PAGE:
• Specimens to be examined for parasites should be mixed with 10% formalin or PVA (3 parts stool to 1 part preservative).

  • Transport at ambient temperature in containers sealed in plastic bags.



COLLECTION OF EYE SPECIMENS

Conjunctival and corneal swabs and smears are the usual specimens collected to diagnose acute bacterial or viral (kerato) conjunctivitis. Label all specimens as conjunctival or corneal and indicate whether the specimen was taken from the left or right eye. Strict aseptic technique is essential when collecting and processing these specimens. All medicines and droppers that come in contact with patients should be discarded.

While corneal scrapings may occasionally prove useful in improving the utility of corneal specimens for diagnosis of some infections, these are not generally infections which are epidemic-prone. Corneal scrapings must only be collected by an ophthalmologist or other trained persons. For these reasons, instructions for taking corneal scrapings will not be given here.


MATERIALS

SUPPLIES REAGENTS

Sterile gloves.

Glass slides, glass slide marker, slide holder box

Glove and protective goggles should be worn if epidemic keratoconjunctivitis is suspected

Sterile calcium alginate and/or cotton swabs. (Do not use calcium alginate swabs for virology specimens)

Vials containing sterile saline and viral transport media.



PROCEDURE

Method of collection of conjunctival swabs

STEP ACTION
1

Clean the skin around the eye with a mild antiseptic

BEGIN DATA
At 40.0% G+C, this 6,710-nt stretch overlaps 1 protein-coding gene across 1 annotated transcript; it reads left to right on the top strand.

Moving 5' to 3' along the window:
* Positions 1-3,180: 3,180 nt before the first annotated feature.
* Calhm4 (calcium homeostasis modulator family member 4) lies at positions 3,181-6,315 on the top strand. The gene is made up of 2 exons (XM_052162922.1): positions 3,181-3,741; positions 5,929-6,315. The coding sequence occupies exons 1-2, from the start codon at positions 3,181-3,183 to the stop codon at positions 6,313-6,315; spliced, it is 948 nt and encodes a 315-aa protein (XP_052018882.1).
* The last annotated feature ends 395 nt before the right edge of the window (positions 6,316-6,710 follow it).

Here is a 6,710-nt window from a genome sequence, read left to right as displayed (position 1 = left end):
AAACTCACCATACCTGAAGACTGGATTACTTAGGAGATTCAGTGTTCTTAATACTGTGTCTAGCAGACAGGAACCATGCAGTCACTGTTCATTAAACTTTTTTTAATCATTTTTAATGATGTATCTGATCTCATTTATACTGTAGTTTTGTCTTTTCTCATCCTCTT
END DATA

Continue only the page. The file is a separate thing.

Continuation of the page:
2

Moisten a swab in sterile saline and roll over the conjunctiva in a circular manner

3

Insert the swab into a sterile screw-cap vial containing the appropriate transport media for bacteria.

4

Break off the top part of the stick without touching the tip of the tube and tighten the screw cap firmly

5

Repeat the procedure with a tube containing the appropriate viral transport medium

6

Label the vial with patient’s name type of specimen and date of collection


Method of preparation for microscopy smears

STEP ACTION
1

Prepare two smears onto clean glass slides with a fresh conjunctival swab.

This should be done on-site if possible. Otherwise, specimens may be sent to the laboratory in appropriate transport media for the preparation of smears.

Note that it is not possible to prepare smears from swabs transported in certain media, such as those containing charcoal.

For detection of Chlamydia, it is essential that smears be prepared on-site prior to transport.

2

Label the glass slides and put into a slide carrier or others appropriate box.

DO NOT refrigerate or freeze the slides.



HANDLING AND TRANSPORT

  • Specimens for detection of bacterial pathogens are transported at ambient temperature in appropriate bacterial transport medium

  • Specimens for viral detection are transported at 4-8oC in viral transport medium. Swabs in viral transport medium may also be frozen in liquid nitrogen.

  • Microscopic slides are air dried and transported at ambient temperature in a slide box.

Caribbean Public Health Agency © 2014